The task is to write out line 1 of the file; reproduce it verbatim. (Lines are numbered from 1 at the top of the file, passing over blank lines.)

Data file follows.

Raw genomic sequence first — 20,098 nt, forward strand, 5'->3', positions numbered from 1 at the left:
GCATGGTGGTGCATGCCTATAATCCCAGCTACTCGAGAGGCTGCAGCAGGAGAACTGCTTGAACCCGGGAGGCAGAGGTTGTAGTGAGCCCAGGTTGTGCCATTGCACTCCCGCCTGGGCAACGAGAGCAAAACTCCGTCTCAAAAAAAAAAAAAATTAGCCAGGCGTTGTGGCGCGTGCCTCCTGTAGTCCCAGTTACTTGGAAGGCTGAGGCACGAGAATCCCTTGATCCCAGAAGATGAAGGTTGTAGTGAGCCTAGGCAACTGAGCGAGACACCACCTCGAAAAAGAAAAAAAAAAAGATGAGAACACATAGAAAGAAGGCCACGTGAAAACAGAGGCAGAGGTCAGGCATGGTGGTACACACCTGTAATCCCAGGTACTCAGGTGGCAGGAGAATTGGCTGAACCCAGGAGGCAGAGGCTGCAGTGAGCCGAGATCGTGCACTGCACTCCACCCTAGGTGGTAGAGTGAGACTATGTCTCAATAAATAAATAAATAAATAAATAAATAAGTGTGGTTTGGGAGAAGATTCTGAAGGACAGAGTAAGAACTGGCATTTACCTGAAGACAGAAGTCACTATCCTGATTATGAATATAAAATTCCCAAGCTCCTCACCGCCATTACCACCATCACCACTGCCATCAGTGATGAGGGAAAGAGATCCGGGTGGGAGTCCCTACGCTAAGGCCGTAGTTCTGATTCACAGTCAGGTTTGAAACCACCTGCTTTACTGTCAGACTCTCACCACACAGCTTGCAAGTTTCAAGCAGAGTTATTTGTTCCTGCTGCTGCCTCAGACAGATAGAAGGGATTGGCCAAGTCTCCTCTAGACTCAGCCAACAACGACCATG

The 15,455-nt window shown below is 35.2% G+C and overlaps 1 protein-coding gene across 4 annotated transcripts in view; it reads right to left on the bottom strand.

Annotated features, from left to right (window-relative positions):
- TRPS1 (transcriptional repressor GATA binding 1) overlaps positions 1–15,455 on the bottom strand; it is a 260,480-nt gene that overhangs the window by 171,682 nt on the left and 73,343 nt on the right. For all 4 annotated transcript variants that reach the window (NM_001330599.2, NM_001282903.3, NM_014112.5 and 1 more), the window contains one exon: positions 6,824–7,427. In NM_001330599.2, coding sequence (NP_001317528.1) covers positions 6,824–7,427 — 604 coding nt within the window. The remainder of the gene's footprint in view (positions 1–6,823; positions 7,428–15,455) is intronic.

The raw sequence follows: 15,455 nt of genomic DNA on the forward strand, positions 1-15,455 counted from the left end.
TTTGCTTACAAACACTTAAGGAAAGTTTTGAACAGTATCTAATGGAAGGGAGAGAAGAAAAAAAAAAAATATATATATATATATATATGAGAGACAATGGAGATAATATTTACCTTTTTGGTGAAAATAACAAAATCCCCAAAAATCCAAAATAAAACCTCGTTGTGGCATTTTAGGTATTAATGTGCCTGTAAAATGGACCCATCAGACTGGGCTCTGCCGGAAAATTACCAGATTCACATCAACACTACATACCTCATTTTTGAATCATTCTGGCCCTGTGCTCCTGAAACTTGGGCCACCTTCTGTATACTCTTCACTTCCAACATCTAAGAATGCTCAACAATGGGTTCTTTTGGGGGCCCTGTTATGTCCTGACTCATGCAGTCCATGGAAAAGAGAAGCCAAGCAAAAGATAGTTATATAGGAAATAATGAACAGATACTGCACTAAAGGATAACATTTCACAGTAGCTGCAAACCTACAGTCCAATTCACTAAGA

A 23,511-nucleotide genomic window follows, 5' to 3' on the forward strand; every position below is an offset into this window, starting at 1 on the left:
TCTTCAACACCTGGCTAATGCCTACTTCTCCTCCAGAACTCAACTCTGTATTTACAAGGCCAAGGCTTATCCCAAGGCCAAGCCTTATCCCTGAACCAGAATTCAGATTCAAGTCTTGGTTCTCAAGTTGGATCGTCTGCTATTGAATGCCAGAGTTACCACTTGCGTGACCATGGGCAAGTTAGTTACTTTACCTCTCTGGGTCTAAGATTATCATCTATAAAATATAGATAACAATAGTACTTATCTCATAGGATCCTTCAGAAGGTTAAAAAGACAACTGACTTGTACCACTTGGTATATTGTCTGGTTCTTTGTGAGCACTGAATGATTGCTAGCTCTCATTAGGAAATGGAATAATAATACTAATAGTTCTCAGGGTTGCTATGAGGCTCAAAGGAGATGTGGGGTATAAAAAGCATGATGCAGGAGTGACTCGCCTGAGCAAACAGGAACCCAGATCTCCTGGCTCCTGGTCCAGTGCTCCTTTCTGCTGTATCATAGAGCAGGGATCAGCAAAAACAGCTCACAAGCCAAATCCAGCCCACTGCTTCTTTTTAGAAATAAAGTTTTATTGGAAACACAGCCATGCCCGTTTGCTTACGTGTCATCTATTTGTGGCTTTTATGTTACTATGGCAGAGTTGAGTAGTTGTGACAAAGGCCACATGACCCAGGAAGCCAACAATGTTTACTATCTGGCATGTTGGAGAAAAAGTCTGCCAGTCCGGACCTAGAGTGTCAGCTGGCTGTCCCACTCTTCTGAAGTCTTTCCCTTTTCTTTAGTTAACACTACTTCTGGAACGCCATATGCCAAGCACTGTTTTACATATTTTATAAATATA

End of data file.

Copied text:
Raw genomic sequence first — 20,098 nt, forward strand, 5'->3', positions numbered from 1 at the left: